The Canterbury Tales

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Image (right) courtesy Sky and Telescope magazine


artist rendition of the Franklin


Image (right) courtesy Sky and Telescope magazine


That nyght and day he spedde hym that he kan To wayten a tyme of his conclusioun, This is to seye, to maken illusioun By swich an apparence or jogelrye-I ne kan no termes of astrologye- That she and every wight sholde wene and seye That of Britaigne the rokkes were aweye,Or ellis they were sonken under grounde.

-from the Franklin's Tale (Chaucer)


detail of illustration above - man and boy look to the night sky in the middle ages


POSTED 09 MAR 2000

the letter D illustration: man and boy look to the night sky in the middle ageso the many references to celestial events in ancient myths, legends and writings have a basis in reality? Not according to the conventional wisdom, which explains them as proof that our ancestors had fertile imaginations.

But some scientists are venturing across disciplines to speculate that the mentions of blazing skies, huge floods and high tides were based in observations of the skies rather than cut from whole cloth. Before electric lights, they say, comets and meteor showers were terrifying events that attained great significance in written and oral tradition alike. Moreover, in ancient and medieval times, before the advent of television that is, people used to pay far more attention to the night sky.

If you'll forgive us for putting it thusly, we've been showered with speculation in this ongoing debate. We'll check in shortly with an archeologist who believes he sees comets in ancient Hawaiian traditions.

First, let's deal with a new report about Geoffrey Chaucer's Canterbury Tales in Sky & Telescope magazine. According to physics professor Donald Olson, of Southwest Texas State University, one of these 14th century English masterpieces records extremely high tides that were born of a rare configuration of Earth, sun and moon, not poetic license.

the letter Tillustration of 2 lovers at cliff sidehe poem in question, Franklin's Tale, concerns a young squire who wanted to befriend -- and then some -- a beautiful woman who lived in a castle on the rocky coast of France. To impress her, the squire paid a magician to make the menacing offshore rocks vanish. For a hefty fee, the magician performed an elaborate astronomical calculation and finally succeeded in making the rocks disappear on a day in December.

The easiest way to do this, of course, would be to raise the sea level well beyond the effects of the normal tides. According to Olson, Chaucer was something of an astronomer, so he probably knew that on Dec. 19, 1340, the sun and moon were aligned in an eclipse.

(Chaucer knew that the moon and sun affected the tides. He may not have known that gravity provided the force, but give him a break. He lived centuries before Isaac Newton!)

The eclipse itself would cause abnormally high tides, but the real kicker was that both bodies were as close as they get to Earth, further raising the tides to a level seen once in a century -- or less.

the letter What's the evidence?
What backs up Olson's unprovable assertion?

  • Some astronomers of the time knew that the sun and moon both affect the tides.

  • Chaucer knew enough astronomy to write a treatise on a navigation instrument called the astrolabe. Thus he presumably knew the cause of tides.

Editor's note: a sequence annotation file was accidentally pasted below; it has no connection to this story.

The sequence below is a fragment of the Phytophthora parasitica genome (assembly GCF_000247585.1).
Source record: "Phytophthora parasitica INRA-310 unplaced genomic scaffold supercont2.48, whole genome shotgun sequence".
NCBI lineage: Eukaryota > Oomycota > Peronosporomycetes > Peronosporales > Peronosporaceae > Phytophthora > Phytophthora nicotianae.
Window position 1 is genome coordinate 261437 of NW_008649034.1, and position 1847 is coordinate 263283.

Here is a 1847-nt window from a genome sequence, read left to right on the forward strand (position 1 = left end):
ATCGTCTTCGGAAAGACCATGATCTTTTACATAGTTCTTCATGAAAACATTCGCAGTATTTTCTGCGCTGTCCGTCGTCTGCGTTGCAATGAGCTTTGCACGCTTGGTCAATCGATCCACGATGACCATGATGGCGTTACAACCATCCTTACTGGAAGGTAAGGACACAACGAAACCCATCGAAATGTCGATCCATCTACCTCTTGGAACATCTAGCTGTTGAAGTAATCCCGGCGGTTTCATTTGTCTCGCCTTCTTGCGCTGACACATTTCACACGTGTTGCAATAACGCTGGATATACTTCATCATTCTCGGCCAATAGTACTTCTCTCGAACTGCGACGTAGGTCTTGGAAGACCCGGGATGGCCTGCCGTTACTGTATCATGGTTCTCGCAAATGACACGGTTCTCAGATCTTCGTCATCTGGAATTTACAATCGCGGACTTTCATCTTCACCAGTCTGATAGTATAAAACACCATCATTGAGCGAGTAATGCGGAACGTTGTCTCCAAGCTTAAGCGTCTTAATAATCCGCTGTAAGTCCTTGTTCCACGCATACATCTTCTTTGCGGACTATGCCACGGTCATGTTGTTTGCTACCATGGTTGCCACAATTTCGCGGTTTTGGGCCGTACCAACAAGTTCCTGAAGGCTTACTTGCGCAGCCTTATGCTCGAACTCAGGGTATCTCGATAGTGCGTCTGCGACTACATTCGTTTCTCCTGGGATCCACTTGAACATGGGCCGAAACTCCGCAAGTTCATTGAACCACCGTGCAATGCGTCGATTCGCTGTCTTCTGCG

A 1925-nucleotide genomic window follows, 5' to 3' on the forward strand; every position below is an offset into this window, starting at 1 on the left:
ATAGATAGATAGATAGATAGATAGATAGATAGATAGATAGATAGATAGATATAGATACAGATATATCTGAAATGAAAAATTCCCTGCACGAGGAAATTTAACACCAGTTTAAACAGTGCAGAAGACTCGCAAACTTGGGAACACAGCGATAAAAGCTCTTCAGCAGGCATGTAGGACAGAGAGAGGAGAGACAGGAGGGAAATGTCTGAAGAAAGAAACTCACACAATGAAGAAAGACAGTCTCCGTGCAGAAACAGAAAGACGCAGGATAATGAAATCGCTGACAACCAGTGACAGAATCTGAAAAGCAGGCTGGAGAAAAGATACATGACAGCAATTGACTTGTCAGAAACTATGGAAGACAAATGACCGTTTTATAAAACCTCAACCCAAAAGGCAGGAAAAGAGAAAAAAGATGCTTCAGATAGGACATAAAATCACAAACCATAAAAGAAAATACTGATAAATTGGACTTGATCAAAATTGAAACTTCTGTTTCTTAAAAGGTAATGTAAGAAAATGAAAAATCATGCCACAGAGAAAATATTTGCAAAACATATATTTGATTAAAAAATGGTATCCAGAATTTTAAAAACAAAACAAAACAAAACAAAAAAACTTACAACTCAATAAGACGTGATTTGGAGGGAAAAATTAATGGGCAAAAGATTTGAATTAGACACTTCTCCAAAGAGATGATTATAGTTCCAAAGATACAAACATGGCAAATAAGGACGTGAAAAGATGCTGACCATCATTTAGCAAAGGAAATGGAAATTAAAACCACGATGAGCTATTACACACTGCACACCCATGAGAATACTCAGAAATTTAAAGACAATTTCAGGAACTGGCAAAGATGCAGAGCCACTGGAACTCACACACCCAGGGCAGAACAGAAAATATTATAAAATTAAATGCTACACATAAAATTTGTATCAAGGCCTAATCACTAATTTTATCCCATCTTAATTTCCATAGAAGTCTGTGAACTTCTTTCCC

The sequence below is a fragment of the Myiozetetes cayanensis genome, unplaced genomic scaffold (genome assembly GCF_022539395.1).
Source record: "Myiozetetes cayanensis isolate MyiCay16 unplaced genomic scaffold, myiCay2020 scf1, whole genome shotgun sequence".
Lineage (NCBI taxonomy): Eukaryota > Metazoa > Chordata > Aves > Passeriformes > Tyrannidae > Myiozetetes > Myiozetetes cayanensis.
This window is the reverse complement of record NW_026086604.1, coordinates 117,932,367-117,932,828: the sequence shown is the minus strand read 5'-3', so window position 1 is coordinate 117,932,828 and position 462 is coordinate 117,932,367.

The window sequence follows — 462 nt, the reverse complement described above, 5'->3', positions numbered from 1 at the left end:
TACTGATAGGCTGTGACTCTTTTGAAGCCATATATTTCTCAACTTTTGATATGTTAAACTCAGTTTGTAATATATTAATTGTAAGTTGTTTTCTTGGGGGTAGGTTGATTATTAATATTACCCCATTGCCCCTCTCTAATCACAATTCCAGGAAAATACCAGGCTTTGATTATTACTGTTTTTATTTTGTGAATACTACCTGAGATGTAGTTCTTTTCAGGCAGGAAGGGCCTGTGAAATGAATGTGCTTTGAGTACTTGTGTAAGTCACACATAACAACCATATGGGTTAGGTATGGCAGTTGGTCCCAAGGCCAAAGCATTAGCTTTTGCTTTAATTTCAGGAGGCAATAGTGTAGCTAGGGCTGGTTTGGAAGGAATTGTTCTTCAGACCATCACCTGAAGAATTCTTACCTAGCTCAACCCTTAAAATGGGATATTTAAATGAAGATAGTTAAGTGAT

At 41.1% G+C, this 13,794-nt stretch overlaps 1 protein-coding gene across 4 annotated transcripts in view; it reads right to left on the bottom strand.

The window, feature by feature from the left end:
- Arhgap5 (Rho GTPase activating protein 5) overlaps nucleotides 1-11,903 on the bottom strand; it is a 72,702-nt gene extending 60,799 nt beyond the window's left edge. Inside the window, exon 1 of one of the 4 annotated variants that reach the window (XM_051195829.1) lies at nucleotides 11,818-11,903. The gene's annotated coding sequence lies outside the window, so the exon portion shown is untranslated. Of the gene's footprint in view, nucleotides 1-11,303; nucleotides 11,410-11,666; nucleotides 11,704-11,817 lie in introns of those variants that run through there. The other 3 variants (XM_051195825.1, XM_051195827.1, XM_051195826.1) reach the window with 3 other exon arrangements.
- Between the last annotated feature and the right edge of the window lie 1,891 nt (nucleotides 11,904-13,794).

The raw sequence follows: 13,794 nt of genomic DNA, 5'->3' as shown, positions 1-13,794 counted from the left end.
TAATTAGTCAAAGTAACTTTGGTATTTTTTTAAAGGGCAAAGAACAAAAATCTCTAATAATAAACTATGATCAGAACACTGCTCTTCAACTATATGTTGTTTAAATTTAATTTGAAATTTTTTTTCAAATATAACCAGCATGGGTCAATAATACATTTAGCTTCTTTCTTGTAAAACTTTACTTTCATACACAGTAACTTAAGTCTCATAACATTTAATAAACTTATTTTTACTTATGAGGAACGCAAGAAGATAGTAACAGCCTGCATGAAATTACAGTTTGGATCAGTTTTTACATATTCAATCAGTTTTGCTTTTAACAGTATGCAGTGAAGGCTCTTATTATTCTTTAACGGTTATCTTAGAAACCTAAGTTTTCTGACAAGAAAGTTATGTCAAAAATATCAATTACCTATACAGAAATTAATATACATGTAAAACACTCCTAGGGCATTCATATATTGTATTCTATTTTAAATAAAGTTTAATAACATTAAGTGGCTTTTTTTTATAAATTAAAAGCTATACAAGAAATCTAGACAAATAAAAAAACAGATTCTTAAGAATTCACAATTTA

• Chaucer's works contain other astronomical references.
artist's middle-ages rendition of the Franklin One question: The unusual configuration of the bodies occurred near Chaucer's birth, when he was likely gurgling Olde Englishe "gooe-gooes" rather than scrawling the polysyllabic scribble that later made him the bane of generations of English students. Olson responds in the article (he didn't bother returning our phone call) that the poet may have learned of the extraordinary eclipse while investigating the astrological situation of his birth.

the letter Aloha, astronomy
A similar concern with astronomical events surrounding a birth is evident in the genealogies of Hawaiian kings. W. Bruce Masse, of Los Alamos National Laboratory, says the names and traditions of certain royal chiefs seem to correlate with passing celestial events.

Masse says a ceremonial sign of royalty assigned to Palena-nui-a-haholani, who reigned about 1099-1120, translates as "week-long eye of the Milky Way." In 1053, when the chief was presumably born or circumcized, Masse says a long-tailed comet was visible in the Pacific -- and actually passed through the Milky Way. A similar comet, bright enough to be seen during the day, may have sparked the name "the sparkling, suspended stream" for a 15th century chief.

Masse contends that far more than comets have influenced traditions. He says texts from sources in China, Korea, Europe and elsewhere include references to 1124 temporary celestial events between 200 BC and 1800 AD, including star explosions, asteroid impacts, eclipses and meteor storms. Masse says there are several thousand other records of eclipses, meteorite impacts, fireballs, meteor showers, and other short-term celestial pheonomena.

Efforts like the ones we've examined cross disciplines, and that makes them controversial. But they can also be highly illuminating, especially when accompanied by good data or intriguing correlations. If Masse and Olson are on target, it may pay astronomers to look down at the printed page -- and for experts in the social sciences and humanities to look up at the heavens.

If nothing else, it's good for the neck to change positions.

--David Tenenbaum

The Celestial Basis of Civilization, W.B. Masse, Vistas in Astronomy, Vol. 39, pp. 463-77, 1995.
The Geoffrey Chaucer Page.

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